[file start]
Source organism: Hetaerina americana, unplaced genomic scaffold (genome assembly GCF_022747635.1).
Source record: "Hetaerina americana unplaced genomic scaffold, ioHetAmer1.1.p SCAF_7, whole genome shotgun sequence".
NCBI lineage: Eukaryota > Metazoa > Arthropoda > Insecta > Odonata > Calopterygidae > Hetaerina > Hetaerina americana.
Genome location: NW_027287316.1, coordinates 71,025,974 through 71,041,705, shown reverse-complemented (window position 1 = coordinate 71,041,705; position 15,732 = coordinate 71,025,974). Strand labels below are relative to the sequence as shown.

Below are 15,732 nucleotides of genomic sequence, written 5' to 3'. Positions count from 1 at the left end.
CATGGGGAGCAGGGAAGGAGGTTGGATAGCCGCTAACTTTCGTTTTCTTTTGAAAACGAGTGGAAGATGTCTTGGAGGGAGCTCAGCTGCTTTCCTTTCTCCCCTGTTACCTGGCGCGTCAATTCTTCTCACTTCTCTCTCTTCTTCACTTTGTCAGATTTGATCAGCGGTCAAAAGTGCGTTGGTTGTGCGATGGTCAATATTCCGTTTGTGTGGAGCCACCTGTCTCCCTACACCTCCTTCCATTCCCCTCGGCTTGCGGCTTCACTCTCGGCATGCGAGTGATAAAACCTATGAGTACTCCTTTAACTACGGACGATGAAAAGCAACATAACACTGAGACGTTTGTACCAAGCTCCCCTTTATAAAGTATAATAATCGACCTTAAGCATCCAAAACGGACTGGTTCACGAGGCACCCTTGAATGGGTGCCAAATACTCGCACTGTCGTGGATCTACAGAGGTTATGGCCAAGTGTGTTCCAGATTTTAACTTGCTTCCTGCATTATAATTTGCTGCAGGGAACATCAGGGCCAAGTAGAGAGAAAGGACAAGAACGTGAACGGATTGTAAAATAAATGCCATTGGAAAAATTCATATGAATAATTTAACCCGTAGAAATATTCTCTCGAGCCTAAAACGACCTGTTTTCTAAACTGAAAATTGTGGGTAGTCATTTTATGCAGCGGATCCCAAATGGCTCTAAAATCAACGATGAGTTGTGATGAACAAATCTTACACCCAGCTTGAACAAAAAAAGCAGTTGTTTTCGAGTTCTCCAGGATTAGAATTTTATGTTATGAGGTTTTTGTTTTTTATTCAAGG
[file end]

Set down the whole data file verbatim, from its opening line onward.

Source organism: Hetaerina americana, unplaced genomic scaffold (genome assembly GCF_022747635.1).
Source record: "Hetaerina americana unplaced genomic scaffold, ioHetAmer1.1.p SCAF_7, whole genome shotgun sequence".
NCBI lineage: Eukaryota > Metazoa > Arthropoda > Insecta > Odonata > Calopterygidae > Hetaerina > Hetaerina americana.
Genome location: NW_027287316.1, coordinates 71,025,974 through 71,041,705, shown reverse-complemented (window position 1 = coordinate 71,041,705; position 15,732 = coordinate 71,025,974). Strand labels below are relative to the sequence as shown.

Below are 15,732 nucleotides of genomic sequence, written 5' to 3'. Positions count from 1 at the left end.
CATGGGGAGCAGGGAAGGAGGTTGGATAGCCGCTAACTTTCGTTTTCTTTTGAAAACGAGTGGAAGATGTCTTGGAGGGAGCTCAGCTGCTTTCCTTTCTCCCCTGTTACCTGGCGCGTCAATTCTTCTCACTTCTCTCTCTTCTTCACTTTGTCAGATTTGATCAGCGGTCAAAAGTGCGTTGGTTGTGCGATGGTCAATATTCCGTTTGTGTGGAGCCACCTGTCTCCCTACACCTCCTTCCATTCCCCTCGGCTTGCGGCTTCACTCTCGGCATGCGAGTGATAAAACCTATGAGTACTCCTTTAACTACGGACGATGAAAAGCAACATAACACTGAGACGTTTGTACCAAGCTCCCCTTTATAAAGTATAATAATCGACCTTAAGCATCCAAAACGGACTGGTTCACGAGGCACCCTTGAATGGGTGCCAAATACTCGCACTGTCGTGGATCTACAGAGGTTATGGCCAAGTGTGTTCCAGATTTTAACTTGCTTCCTGCATTATAATTTGCTGCAGGGAACATCAGGGCCAAGTAGAGAGAAAGGACAAGAACGTGAACGGATTGTAAAATAAATGCCATTGGAAAAATTCATATGAATAATTTAACCCGTAGAAATATTCTCTCGAGCCTAAAACGACCTGTTTTCTAAACTGAAAATTGTGGGTAGTCATTTTATGCAGCGGATCCCAAATGGCTCTAAAATCAACGATGAGTTGTGATGAACAAATCTTACACCCAGCTTGAACAAAAAAAGCAGTTGTTTTCGAGTTCTCCAGGATTAGAATTTTATGTTATGAGGTTTTTGTTTTTTATTCAAGG